Common Core Standards
"The college instructor blames the high school teacher, the high school teacher complains
of the grade teacher, each grade teacher above first grade finds fault with the poor work of the teacher in the grade below, and the first grade teacher in turn is chagrined at the shortcomings
of the home training. Must this go on indefinitely? Whose opinion shall prevail? Is it not possible to get away from personal opinion to an agreed-upon consensus of opinion? May we not replace the constantly conflicting subjective standards with definitely defined objective standards?"
—Wilson & Hoke, 1921 1
MetaMetrics is proud to be an "Endorsing Partner" of the Common Core State Standards Initiative. This historic endeavor was sought to establish a clear set of K-12 standards that would ensure all students graduate from high school "college and career ready." Initially, 48 states, 2 territories and the District of Columbia signed on.
The teams charged with drafting the Common Core Standards asked that we share our collective research on text complexity and the reading demands of college, careers and life in general. This research was conducted over the past 20 years using our widely adopted Lexile® Framework for Reading and is embodied in much of Common Core's Appendix A. Today, Lexile measures are used at the school level in all 50 states, and 20 states report Lexile measures statewide on their year-end assessments. Each year, more than 30 million Lexile measures are reported from reading assessments and programs, representing over half of U.S. students.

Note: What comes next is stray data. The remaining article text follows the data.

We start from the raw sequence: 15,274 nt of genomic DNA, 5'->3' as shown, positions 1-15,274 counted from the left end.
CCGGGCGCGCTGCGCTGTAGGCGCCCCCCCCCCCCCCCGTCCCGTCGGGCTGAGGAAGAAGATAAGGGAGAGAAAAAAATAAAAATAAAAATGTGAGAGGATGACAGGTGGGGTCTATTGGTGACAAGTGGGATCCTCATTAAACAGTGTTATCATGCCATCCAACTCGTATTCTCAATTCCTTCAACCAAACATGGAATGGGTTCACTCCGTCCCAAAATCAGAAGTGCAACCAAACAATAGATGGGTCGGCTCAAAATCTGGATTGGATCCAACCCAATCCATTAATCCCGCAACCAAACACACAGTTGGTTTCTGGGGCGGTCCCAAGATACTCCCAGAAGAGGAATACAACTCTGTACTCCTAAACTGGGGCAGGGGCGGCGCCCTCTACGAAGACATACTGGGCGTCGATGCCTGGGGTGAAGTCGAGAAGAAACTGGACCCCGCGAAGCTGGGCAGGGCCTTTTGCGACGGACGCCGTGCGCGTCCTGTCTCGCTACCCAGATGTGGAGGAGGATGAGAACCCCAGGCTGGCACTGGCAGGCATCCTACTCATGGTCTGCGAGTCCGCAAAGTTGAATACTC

To follow are some key points of our research which are fueling the need for common standards across the states.
- The text complexity of K-12 textbooks has become increasingly "easier" over the last 50 years. The Common Core Standards quote research showing steep declines in average sentence length and vocabulary level in reading textbooks.
- The text demands of college and careers have remained consistent or increased over the same time period. College students are expected to read complex text with greater independence than are high school students.
- As a result, there is a significant gap between students' reading abilities and the text demands of their postsecondary pursuits. Research shows that this gap is equal to a Lexile difference between grade 4 and grade 8 texts on the National Assessment of Educational Progress (NAEP). (Read more or watch a video about Lexile measures.)
Based on our research, the Common Core Standards provide text complexity grade bands and associated Lexile bands that are intended to put students on a college- and career-ready trajectory. These grade and Lexile bands are the basis for determining at what text complexity level students should be reading—and at which grades—to make sure they are ultimately prepared for the reading demands of college and careers.
To help you better understand how Lexile measures support the Common Core Standards—and how you can use Lexile measures to help ensure student readiness—we have developed a variety of resources for:
For more detailed information on the instructional implications of the Common Core Standards and the Lexile Framework for Reading, please contact our Professional Development department at 1-888-LEXILES or email email@example.com.
Please contact us at feedback@Lexile.com or 1-888-LEXILES with questions.
1. Wilson, G.M., & Hoke, K.J. (1921). "How to Measure." New York: The Macmillan Company.